Review: Svidd Neger

This movie is not for everyone! It’s the sickest, most twisted and weird movie to ever have been made in Norway.

The main story is about two small families in a remote Northern Norway coastal area and their attempts to get their children married. Ante, the main character, is a confused young black boy (hence the title, which means Burned Negro) who is trying to find his roots in this Norwegian Lapp area. He falls in love with Anna, the girl in the other family, but the problem is that his older brother Peder has also falled in love with Anna, and that a genuine Lapp who doesn’t want to be a Lapp anymore, also falls in love with Anna, and she in him.

Anyway, the story isn’t really the point. This movie is about gags, jokes, bizarre situations, black comedy, self irony, prejudice and halfway inbred redneck people who do sick things because their sick minds aren’t adjusted to normal society. Not only does the movie show us all the extreme prejudices that exist about people living in Northern Norway (they’re uneducated, drinkers, sex maniacs, violent, eat scraps, etc) but it probably shows things that hide in the minds of all people, anywhere. Svidd Neger is a study of the darker inner persona of all of us.

The characters are few but well fleshed out, and everything that happens is character driven. It’s in fact a 100% character driven movie. For example, at one point the drunk father of Anna thinks he sees the ghost of his dead wife and proceeds to try to drown the ghost in the sea, but when he snaps out of it he finds himself holding the head and skin of a cow in his hands, which he gives to Ante’s mother, and says; “you wanted a cow as payment [to marry your son to my daughter] but you never said it had to be a living cow”. The examples are just too many to mention, but one other example is the sexually frustrated Peder, who masturbates but can never get off, and one day he masturbates in bed so hard that he doesn’t see or hear that somebody is torching his house, which explodes, with the result that he (and his mom and Ante) has to take lodging on the other farm, where Anna and her father lives. If Peder hadn’t been so horny, he would never have been forced to meet Anna.

Apart from the dark comedy, there are also horror/splatter elements; cutting off fingers, throat pierced by hook, eyes squelched, etc. Unfortunately the scene where Peder tries to chop off his penis with an axe isn’t completed – maybe they couldn’t afford the special effect? And yes, there is a bit of nudity here too, both male and female, if that counts for you!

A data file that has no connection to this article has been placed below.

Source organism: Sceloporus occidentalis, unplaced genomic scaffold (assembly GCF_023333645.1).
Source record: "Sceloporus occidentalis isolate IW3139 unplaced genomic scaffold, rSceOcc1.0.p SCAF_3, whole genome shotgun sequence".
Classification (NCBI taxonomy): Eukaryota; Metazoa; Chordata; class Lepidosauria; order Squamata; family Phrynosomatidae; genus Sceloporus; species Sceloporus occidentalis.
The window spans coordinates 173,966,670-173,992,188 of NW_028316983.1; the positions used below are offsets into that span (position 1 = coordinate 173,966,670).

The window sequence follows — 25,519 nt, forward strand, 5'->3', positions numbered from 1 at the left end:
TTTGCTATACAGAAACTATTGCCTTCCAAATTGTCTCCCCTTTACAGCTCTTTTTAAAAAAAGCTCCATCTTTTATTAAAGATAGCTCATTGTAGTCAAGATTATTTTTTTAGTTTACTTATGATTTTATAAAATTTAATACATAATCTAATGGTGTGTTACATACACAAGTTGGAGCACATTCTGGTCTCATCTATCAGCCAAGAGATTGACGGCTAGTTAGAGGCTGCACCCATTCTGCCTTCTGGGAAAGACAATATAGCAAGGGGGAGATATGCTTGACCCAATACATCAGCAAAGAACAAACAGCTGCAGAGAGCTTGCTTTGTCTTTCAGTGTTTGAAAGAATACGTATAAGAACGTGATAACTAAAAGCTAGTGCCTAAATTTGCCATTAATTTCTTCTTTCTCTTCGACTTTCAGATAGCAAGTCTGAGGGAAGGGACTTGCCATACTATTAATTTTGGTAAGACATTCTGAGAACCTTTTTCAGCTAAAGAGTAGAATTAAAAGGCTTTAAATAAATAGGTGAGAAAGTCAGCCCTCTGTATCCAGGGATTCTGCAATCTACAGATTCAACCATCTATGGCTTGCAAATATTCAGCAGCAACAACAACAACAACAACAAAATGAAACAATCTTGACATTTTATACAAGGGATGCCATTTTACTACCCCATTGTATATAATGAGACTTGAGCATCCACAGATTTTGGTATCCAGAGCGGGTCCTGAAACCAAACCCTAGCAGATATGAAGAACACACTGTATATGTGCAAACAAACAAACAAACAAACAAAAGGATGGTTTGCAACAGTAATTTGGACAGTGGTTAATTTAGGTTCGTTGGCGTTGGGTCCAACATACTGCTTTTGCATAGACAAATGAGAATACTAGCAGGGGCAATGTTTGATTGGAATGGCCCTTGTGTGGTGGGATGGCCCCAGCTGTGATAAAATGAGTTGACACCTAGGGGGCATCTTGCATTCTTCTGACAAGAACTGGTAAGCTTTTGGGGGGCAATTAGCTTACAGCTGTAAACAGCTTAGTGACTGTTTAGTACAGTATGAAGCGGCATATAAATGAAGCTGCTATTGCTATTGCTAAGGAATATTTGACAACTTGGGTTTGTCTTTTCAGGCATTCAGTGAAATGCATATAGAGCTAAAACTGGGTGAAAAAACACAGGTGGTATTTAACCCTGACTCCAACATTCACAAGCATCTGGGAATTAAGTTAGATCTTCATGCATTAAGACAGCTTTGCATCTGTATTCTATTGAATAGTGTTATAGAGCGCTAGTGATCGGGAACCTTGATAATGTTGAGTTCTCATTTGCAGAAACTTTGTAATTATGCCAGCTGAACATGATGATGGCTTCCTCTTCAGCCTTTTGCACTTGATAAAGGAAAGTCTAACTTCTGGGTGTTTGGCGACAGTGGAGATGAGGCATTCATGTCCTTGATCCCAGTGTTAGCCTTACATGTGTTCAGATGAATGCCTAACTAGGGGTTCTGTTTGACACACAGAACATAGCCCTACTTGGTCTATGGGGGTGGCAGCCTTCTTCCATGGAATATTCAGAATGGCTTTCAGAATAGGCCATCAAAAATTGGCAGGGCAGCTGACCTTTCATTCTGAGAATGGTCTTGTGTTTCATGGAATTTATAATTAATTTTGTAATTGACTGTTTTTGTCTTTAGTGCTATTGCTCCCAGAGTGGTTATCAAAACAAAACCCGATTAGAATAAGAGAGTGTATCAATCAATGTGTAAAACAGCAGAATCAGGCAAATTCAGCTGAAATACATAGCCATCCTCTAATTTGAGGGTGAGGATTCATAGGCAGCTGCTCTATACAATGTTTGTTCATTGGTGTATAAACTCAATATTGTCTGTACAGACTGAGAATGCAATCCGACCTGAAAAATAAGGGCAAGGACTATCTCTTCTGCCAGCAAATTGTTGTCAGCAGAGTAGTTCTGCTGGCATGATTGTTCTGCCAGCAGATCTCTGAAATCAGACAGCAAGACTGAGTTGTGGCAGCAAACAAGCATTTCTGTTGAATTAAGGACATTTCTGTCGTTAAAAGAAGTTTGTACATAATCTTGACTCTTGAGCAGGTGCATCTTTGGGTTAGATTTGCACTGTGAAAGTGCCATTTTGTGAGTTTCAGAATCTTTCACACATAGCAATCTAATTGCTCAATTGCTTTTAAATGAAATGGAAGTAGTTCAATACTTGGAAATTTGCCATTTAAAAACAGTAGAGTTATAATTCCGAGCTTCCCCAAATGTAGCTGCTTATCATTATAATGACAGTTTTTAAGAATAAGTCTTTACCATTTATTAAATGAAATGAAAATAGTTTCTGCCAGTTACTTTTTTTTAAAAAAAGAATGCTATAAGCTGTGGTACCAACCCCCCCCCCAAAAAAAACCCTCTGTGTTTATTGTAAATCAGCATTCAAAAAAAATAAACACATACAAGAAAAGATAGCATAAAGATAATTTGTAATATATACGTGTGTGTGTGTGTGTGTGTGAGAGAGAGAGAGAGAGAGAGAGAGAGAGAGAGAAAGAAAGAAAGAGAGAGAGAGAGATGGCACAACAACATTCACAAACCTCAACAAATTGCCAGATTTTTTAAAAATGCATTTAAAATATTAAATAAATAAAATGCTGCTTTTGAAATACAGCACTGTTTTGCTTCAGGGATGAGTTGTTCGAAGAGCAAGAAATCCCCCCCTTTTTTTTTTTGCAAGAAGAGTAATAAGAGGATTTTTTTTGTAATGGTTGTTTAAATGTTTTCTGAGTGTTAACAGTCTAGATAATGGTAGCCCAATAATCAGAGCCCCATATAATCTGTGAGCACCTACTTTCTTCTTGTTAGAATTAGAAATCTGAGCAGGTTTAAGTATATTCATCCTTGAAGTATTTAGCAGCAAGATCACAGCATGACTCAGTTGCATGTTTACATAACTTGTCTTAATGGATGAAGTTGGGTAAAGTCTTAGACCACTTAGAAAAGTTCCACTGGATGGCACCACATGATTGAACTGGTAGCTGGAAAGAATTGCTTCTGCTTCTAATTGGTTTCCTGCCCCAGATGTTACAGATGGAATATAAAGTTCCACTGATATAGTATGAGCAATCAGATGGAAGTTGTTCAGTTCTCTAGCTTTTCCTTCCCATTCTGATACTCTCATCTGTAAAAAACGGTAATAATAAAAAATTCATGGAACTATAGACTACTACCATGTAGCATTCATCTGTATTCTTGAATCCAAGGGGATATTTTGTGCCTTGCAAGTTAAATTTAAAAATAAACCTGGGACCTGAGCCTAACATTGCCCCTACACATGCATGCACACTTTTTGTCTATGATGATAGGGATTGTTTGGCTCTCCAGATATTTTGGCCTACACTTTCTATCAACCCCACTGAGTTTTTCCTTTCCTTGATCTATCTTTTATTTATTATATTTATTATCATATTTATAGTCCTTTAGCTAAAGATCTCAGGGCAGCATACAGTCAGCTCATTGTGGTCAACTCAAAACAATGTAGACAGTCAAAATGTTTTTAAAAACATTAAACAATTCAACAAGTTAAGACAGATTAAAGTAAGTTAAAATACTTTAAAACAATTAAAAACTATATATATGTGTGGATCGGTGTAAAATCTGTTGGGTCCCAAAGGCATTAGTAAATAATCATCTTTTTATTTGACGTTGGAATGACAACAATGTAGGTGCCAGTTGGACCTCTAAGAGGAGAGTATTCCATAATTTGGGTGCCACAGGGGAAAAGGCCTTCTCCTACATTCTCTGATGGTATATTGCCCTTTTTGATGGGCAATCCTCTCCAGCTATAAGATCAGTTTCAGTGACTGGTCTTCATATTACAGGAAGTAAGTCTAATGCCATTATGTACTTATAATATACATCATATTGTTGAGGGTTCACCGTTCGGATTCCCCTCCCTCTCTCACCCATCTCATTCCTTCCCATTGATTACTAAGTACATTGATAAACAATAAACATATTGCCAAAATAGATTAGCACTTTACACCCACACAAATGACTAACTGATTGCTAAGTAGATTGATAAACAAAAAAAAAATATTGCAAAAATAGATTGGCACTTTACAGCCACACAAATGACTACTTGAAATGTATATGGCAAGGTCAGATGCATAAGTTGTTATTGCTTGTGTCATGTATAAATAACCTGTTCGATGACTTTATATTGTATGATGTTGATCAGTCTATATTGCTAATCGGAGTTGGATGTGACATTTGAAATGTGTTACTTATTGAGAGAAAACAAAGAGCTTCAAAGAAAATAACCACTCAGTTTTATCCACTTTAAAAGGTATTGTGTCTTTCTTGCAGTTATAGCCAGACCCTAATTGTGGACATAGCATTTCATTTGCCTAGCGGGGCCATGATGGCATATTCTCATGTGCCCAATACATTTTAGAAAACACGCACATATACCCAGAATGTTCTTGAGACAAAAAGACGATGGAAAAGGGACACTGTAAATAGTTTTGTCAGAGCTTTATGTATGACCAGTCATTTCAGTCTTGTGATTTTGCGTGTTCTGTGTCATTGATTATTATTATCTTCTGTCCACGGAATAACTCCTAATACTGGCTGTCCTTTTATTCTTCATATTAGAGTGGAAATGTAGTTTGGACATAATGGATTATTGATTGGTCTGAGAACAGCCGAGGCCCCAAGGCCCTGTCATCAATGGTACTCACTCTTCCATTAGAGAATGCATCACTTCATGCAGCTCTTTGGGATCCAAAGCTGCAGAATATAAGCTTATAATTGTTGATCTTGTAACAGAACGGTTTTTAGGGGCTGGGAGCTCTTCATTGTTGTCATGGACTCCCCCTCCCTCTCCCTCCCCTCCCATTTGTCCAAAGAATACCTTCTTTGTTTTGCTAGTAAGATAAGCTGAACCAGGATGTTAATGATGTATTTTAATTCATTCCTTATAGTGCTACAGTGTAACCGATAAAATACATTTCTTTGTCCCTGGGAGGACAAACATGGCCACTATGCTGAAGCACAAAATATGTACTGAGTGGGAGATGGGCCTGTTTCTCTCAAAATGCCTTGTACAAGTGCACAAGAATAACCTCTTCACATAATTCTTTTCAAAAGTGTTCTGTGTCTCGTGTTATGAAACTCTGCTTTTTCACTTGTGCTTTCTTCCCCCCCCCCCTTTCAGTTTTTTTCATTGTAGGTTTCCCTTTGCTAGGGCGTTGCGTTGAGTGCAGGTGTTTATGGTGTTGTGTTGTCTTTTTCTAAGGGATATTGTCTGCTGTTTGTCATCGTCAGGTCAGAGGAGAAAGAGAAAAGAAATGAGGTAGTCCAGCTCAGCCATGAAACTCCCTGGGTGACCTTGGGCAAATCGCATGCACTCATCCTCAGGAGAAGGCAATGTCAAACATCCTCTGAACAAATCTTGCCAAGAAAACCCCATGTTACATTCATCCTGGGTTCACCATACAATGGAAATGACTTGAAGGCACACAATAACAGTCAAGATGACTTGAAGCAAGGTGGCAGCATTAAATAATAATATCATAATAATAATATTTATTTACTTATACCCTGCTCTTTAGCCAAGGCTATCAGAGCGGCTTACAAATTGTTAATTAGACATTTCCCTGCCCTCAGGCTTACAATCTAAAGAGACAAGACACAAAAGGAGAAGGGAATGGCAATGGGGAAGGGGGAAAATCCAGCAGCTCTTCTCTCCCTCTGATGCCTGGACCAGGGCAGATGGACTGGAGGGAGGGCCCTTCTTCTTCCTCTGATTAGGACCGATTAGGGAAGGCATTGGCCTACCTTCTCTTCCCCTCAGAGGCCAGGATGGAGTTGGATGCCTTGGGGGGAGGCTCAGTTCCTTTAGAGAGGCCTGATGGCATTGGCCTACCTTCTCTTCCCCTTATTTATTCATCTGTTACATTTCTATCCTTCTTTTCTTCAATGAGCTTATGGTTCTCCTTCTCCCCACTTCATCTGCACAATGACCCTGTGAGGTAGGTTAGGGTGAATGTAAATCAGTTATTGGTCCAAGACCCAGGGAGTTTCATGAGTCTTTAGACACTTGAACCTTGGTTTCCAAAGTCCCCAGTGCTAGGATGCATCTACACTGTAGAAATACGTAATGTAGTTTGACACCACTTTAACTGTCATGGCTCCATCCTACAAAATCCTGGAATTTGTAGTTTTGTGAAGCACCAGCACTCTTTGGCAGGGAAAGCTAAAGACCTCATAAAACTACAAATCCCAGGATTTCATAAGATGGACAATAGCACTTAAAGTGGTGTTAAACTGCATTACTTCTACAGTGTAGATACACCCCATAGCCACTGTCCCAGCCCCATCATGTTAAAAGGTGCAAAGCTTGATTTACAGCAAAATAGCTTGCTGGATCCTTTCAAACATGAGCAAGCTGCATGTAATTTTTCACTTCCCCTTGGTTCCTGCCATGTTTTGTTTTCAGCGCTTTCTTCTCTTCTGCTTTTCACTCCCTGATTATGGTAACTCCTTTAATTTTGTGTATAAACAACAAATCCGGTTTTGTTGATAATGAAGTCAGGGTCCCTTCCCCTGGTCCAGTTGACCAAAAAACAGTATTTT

Finally, the dialogue and lines: If you don’t understand Norwegian fluently, you will probably miss out on alot of the quirky dialogue and punchlines and verbal jokes that are scattered all over Svidd Neger. This isn’t just physical comedy and disgusting people, but clever jokes that require insight not only into the Norwegian language in general, but also into the clichés of the Northern Norwegian dialect, the one that is famous for all it’s cursing and juicy vocabulary. I’d say 30% of the fun of Svidd Neger is in the dialogue and verbal comedy.

This movie was made independently without government support because it went so far off the allowed path in terms of dark comedy and politically incorrectness. Even the title was up for discussion before the movie was released because it was thought as being racist. It was meant as irony, something you’ll understand if you see the movie. Even the kid who played the black kid defended the title, so why should not politicians and the cultural elite understand it?

This is definitely not a Leslie Nielsen comedy, or for fans of Fawtly Towers and mr Bean. I don’t know any other movie Svidd Neger can be compared to. You can decide to view it as vulgar or cheap, but in its context and for its intention, Svidd Neger is a very unusual movie.

Rated 8 of 10.

Director: Erik Smith Meyer
Norway, 2003

3 thoughts on “Review: Svidd Neger

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